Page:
In remarks during the signing, Rousseff defended her record, saying that Brazil has become “one of the most advanced countries” in sustainable development.
The new, 34,000-hectare Bom Jesus Biological Reserve is in the southern state of Parana, while the 8,500-hectare Furna Feia National Park is in the northern Rio Grande do Norte state.
Fifteen conservation groups have banded together to save around 2,400 hectares (6,000 acres) of primary rainforest in Guatemala.
Home to a dozen imperiled amphibians as well as the recently discovered Merendon palm pit viper (Bothriechis thalassinus,) the new park, dubbed the Sierra Caral Amphibian Reserve, lies in the Guatemalan mountains on the border with Honduras in a region that has been called the most important conservation area in Guatemala.
“This major land purchase lifts the last hurdle for the Guatemalan government to declare the area a National Wildlife Sanctuary, something that local communities and conservationists have been desperately awaiting since 2000,” said Marco Cerezo, head of FUNDAECO, in a press release. FUNDAECO, a Guatemalan conservation group, spearheaded the drive to save the wilderness from conversion into cattle pasture.
By partnering with Global Wildlife Conservation, FUNDAECO was able to enlist the help of over a dozen conservation groups to raise the money needed to save the forest. The Guatemalan government had previously pledged to protect the forest but held off due to lack of funds.
“This success story demonstrates how international alliances and local and national conservation leadership capacity can come together and protect unique species and habitats for future generations to enjoy,” said. Claude Gascon, co-chair of the IUCN/SSC Amphibian Specialist Group.
One of the most fascinating species in the forest is the elusive and little-known Merendon palm pit viper. A bluish-green snake, the species was only described in 2000. In addition, the reserve is home to three salamander species known only from the Sierra Caral mountain range. Alarmingly, nearly half of the amphibians (5 out of 12) in the reserve are currently listed as Critically Endangered by the IUCN Red List.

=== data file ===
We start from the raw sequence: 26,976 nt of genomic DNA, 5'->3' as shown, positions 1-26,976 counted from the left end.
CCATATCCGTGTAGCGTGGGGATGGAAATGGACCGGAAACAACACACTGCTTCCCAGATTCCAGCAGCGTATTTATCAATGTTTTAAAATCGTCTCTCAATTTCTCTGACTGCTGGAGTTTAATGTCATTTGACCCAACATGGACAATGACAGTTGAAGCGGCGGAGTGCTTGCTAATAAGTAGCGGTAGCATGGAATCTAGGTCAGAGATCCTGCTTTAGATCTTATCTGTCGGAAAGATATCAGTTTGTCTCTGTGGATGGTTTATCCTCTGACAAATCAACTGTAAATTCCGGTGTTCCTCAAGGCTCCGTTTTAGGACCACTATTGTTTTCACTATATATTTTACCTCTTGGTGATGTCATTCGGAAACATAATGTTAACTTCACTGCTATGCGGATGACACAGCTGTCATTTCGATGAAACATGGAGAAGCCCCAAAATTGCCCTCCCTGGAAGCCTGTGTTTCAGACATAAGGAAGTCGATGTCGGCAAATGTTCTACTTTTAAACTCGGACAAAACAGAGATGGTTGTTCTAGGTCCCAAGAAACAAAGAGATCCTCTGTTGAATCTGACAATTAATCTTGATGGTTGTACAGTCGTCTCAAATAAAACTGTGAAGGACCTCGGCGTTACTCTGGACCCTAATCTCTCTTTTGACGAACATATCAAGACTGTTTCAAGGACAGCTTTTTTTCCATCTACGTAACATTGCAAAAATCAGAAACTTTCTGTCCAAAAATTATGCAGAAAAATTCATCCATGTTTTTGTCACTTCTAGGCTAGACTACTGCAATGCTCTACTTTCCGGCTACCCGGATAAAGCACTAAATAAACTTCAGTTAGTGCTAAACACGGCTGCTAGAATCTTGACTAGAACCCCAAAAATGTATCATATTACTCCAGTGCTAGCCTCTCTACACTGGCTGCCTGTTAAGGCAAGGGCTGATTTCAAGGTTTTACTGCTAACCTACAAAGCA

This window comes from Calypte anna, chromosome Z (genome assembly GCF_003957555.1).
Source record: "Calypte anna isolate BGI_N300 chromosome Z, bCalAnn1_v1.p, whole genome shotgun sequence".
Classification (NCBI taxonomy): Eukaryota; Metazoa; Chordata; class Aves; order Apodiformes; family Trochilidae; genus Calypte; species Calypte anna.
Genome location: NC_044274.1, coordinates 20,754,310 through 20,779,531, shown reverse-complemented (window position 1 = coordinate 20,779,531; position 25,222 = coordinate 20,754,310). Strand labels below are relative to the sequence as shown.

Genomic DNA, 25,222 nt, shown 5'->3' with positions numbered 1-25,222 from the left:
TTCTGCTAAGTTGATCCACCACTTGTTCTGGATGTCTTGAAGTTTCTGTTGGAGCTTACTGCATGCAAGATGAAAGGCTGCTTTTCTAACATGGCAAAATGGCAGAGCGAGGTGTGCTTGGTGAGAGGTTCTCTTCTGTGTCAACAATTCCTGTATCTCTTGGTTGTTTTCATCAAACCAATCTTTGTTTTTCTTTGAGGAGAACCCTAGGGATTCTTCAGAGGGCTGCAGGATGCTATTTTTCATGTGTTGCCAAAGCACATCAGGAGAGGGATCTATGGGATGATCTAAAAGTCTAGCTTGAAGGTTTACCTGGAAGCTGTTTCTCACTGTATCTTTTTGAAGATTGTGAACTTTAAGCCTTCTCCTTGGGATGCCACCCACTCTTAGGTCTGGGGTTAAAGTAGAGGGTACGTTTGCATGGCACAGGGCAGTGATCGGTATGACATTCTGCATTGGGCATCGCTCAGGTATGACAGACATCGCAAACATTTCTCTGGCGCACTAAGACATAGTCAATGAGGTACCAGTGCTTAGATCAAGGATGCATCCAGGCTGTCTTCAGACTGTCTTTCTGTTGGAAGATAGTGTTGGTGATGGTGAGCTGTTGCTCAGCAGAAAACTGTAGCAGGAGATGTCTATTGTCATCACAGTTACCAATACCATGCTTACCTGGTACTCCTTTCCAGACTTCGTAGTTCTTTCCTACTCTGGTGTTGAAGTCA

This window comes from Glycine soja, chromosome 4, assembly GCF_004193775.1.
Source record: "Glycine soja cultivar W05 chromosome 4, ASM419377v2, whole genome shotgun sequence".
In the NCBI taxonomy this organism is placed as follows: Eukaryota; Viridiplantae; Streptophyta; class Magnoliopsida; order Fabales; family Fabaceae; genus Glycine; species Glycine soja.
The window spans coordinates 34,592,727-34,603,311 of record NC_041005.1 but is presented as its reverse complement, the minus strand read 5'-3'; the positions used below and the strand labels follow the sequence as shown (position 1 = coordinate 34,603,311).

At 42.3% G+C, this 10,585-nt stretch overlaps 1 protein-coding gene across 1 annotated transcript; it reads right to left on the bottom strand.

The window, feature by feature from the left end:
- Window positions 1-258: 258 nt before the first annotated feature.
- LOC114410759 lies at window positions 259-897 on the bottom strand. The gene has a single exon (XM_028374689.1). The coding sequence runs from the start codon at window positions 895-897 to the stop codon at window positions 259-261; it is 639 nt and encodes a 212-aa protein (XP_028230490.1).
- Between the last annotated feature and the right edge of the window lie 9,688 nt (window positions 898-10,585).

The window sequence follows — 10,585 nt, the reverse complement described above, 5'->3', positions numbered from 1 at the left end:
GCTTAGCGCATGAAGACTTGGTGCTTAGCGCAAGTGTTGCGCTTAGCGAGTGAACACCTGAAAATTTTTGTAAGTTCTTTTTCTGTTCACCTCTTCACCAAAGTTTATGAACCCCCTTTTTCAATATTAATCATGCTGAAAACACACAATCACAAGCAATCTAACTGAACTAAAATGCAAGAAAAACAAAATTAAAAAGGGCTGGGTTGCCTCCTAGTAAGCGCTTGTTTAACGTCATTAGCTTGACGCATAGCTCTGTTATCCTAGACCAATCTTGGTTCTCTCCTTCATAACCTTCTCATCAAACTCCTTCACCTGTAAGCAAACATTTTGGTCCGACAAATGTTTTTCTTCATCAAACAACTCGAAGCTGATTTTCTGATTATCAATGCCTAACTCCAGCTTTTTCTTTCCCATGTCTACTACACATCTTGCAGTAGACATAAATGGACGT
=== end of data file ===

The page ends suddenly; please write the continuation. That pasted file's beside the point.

Not just home to reptiles and amphibians, the park is also vital habitat for threatened bird species. The Sierra Caral Amphibian Reserve is known to harbor populations of the highland guan (Penelopina nigra), the great curassow (Crax rubra), and the keel-billed motmot (Electron carinatum), all three of which are listed as Vulnerable by the IUCN Red List. In addition, the forest is an important stopover for hundreds of migrating bird species.
“The Sierra Caral reserve is important not only for the rare and endangered species that are unique to the region, but also as a corridor for animals between the continents,” explains Brian Sheth, chair of Global Wildlife Conservation.
As such, the preserve is also a vital piece of the ‘Jaguar Corridor Project’ which aims to preserve habitat for jaguars and other animals from Mexico to Argentina. The conservation groups note that the forest has been little-studied and may still hold species unknown to science. Recent decades have seen new species of insects and amphibians uncovered in the mountains in addition to the discovery of the Merendon palm pit viper.
“This is a real triumph for the planet—conservationists across North and Central America banded together to save the last stand of this unique rainforest,” said Paul Salaman, head of the World land Trust-U.S.
Additional support for the new reserve came from the Neotropical Migratory Bird Conservation Act (USFWS), International Conservation Fund of Canada (ICFC), American Bird Conservancy(ABC), Conservation International (CI), and others.